Associatively learned representations of taste outcomes activate taste-encoding neural ensembles in gustatory cortex.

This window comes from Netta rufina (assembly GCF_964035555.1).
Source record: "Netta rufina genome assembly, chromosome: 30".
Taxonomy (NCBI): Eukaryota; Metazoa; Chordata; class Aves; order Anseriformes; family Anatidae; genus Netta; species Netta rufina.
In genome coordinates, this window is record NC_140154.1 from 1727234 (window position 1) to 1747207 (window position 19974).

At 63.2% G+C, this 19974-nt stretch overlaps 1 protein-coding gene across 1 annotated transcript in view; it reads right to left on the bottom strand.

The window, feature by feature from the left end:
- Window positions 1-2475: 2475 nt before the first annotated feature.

Through learning processes, cues associated with emotionally salient reinforcing outcomes can come to act as substitutes for the reinforcer itself. According to one account of this phenomenon, the predictive cue associatively elicits a representation of the expected outcome by reactivating cells responsible for encoding features of the primary reinforcer. We tested this hypothesis by examining the role of neural ensembles in gustatory cortex (GC) during receipt of gustatory stimuli (sucrose and water) and cues associated with those stimuli using the immediate early genes (IEGs) Arc and Homer1a. Because these plasticity-related IEGs are expressed in the neuronal nucleus 5 and 30 min, respectively, after salient events, we examined how individual neurons encoded these stimuli in two separate behavioral epochs. In experiment 1, we showed that tasting identical sucrose solutions, but not tasteless water, in the two epochs increased both IEG activity and the degree of overlap between neural ensembles in GC. In experiment 2, odor cues associated with sucrose, but not water, evoked potentiation of IEG activity in GC similar to sucrose itself. Surprisingly, lesions of the basolateral amygdala had minimal effects on associative encoding in GC. Finally, these associatively driven representations of sucrose appeared to be outcome specific, as neural ensembles that were activated by the sucrose-associated cue were also activated by sucrose itself. This degree of overlap between associative and primary taste activity at the ensemble level suggests that GC neurons encode important information about anticipated outcomes. Such representations may provide outcome-specific information for guiding goal-directed behavior.